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Enhancing Financial and Operational Efficiency with SWIFT: A Middle East Perspective While companies in the Middle East may be a little later than some of their peers in other regions to centralise, optimise and standardise their cash and treasury management operations, they have the opportunity to avoid many of the pitfalls experienced by early adopters and leverage the latest best practices.

Enhancing Financial and Operational Efficiency with SWIFT: A Middle East Perspective

by Helen Sanders, Editor

Corporations headquartered in regions such as North America, Europe and to some extent Asia are familiar with the opportunities that SWIFT offers for efficient, bank-neutral bank connectivity to support their cash and risk management objectives. In regions such as Middle East, the value of centralised cash and treasury management functions, and sophisticated technology to support them, is also now becoming more apparent. Consequently, companies headquartered in the Middle East are now implementing new processes and technology, while multinationals that have not extended these structures to the region are now doing so as their Middle Eastern business reaches a critical mass. This article considers some of the cash and treasury management priorities amongst companies in the Middle East, and the ways in which they are using technology to support these objectives.

Cash and treasury management priorities

Companies in the Middle East are becoming increasingly affected by both the challenges and opportunities of globalisation as foreign companies create more local competition and companies headquartered in the region seek international expansion. In addition, a number of governments in the region, such as in Abu Dhabi, are increasingly focused on financial best practices to build international confidence and enhance competitiveness. As Mark Sutton, Senior Payments & Integration Sales Consultant, Treasury & Trade Solutions, Global Transaction Services, Citi outlines,

“Governments of Middle Eastern states are increasingly promoting efficiency and integrity of processes amongst both state-owned entities and the wider business community, and the regulatory environment is gradually changing to reflect this emphasis.”

The result of globalisation and a focus on financial efficiency and integrity is resulting in companies of all sizes, both state-owned and privately held entities, reviewing and revising their cash and treasury management processes, including payments and collections. Murali Subramanian, EVP, Head Transaction Banking Group, Abu Dhabi Commercial Bank (ADCB) explains,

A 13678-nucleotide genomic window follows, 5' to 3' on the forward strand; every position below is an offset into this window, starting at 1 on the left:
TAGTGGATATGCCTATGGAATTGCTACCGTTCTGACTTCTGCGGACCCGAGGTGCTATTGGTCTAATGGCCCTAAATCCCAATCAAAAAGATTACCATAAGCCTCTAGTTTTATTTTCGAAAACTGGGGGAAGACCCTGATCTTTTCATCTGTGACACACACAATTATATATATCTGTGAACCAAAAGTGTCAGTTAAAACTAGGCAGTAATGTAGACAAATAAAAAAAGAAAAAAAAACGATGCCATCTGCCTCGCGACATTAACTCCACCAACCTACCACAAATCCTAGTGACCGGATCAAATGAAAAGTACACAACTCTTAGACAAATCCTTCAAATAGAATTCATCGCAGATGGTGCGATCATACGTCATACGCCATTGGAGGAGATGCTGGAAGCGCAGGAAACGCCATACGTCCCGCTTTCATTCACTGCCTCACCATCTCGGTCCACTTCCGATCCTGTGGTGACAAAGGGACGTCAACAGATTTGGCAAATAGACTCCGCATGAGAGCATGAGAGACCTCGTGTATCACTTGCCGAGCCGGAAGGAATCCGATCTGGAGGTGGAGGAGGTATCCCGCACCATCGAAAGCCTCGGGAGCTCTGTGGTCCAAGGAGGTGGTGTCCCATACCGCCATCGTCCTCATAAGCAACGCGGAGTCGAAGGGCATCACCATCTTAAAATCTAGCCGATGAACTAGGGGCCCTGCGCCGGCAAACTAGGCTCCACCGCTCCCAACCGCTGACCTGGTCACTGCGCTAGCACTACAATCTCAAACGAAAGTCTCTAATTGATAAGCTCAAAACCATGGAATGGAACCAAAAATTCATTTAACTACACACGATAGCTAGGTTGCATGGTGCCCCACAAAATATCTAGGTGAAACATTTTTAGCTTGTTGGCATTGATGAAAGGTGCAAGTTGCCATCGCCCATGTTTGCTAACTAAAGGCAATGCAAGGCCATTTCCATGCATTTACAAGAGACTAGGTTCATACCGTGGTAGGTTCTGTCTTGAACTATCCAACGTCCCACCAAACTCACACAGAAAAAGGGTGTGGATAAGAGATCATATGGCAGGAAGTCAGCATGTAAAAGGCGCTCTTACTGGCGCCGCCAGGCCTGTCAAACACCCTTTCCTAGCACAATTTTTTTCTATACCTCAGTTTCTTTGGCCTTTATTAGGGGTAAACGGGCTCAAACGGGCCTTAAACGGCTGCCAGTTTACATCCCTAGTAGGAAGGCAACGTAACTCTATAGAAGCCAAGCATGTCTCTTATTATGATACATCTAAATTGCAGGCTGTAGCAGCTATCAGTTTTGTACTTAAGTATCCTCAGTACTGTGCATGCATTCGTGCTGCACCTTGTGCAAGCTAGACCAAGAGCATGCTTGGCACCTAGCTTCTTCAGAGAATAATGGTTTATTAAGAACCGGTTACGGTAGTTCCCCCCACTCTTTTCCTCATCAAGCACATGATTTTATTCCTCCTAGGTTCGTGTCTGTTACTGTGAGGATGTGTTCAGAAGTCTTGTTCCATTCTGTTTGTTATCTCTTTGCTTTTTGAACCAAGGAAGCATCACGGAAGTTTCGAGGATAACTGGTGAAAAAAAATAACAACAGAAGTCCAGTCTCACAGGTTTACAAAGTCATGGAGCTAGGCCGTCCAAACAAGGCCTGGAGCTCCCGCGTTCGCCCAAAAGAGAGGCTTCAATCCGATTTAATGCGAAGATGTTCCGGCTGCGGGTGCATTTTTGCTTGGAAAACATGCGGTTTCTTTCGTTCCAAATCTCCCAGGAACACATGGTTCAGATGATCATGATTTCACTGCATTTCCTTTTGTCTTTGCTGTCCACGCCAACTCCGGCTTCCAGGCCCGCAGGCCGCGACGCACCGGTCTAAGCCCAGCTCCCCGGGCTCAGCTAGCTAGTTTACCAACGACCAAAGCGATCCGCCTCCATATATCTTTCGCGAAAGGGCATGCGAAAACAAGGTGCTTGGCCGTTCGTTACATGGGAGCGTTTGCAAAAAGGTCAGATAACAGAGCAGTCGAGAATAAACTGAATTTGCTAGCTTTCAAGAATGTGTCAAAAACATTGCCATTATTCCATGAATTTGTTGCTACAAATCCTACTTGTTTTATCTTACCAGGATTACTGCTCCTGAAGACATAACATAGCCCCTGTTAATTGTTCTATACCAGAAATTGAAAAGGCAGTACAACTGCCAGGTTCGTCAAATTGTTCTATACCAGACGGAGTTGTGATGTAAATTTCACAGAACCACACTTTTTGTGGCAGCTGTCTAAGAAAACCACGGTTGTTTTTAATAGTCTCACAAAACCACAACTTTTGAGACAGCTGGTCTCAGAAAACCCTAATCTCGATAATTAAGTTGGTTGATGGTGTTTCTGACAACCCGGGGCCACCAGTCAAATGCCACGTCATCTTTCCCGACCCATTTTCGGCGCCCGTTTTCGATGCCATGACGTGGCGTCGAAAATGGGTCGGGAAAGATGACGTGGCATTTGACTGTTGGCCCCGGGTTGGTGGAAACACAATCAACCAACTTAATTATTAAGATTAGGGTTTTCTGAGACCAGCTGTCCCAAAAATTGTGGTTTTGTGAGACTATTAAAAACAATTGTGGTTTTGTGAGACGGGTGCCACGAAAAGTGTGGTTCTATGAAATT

Murali Subramanian“Corporates in the Middle East have been slowly moving towards a more managed, lower-cost treasury model that allows treasurers to focus on their core priorities of risk and liquidity management.”

Marcus Treacher, Global Head of eCommerce, Payments and Cash Management, HSBC continues,

“Access to appropriate funding and return on surplus funds remains high on companies’ priority lists. We are seeing strong interest in comprehensive cash management solutions which enable more accurate cash forecasting, timely execution, and improved efficiency through automation.”

Centralisation of financial processes such as payments and cash management and technology optimisation is often critical to achieving these objectives, with a growing number of companies now starting to engage in these initiatives. Marcus Treacher, HSBC illustrates that while cash and treasury management technology adoption still in its relatively early stages in some cases, the opportunities are growing,

“With the lead being taken by multinational corporates, adoption of treasury technology is still at an early stage in the Middle East. However, we see a strong interest in effective cash management technology in the region, and effective solutions are becoming more readily available at more competitive costs.” 

Murali Subramanian, EVP, Head Transaction Banking Group, Abu Dhabi Commercial Bank (ADCB) adds,

“Treasurers and finance managers are typically engaged in a positive and progressive journey towards automated technology. For example, many corporates have either implemented a ERP/TMS infrastructure, or are in the process of doing so. While each company will have different objectives, increasing process automation and financial integrity are common drivers.”

One such organisation that has done this successfully is Tourism Development & Investment Company (TDIC) in Abu Dhabi, as featured in the July/August 2013 edition of TMI, and highly commended in this year’s Treasury Today Adam Smith Awards.

Optimising bank connectivity including integration between companies’ internal systems and the bank is an important element of an efficient cash and treasury management infrastructure. As Murali Subramanian, EVP, Head Transaction Banking Group, Abu Dhabi Commercial Bank (ADCB) outlines, however, this is not always considered a priority in every case,

“Company strategies for bank connectivity, especially in a multi-banked situation, vary, however, and bank communication may be a second phase project in many cases, even though bank integration is an important step in optimising the efficiency of the ERP (enterprise resource planning system) and/or TMS (treasury management system).” 

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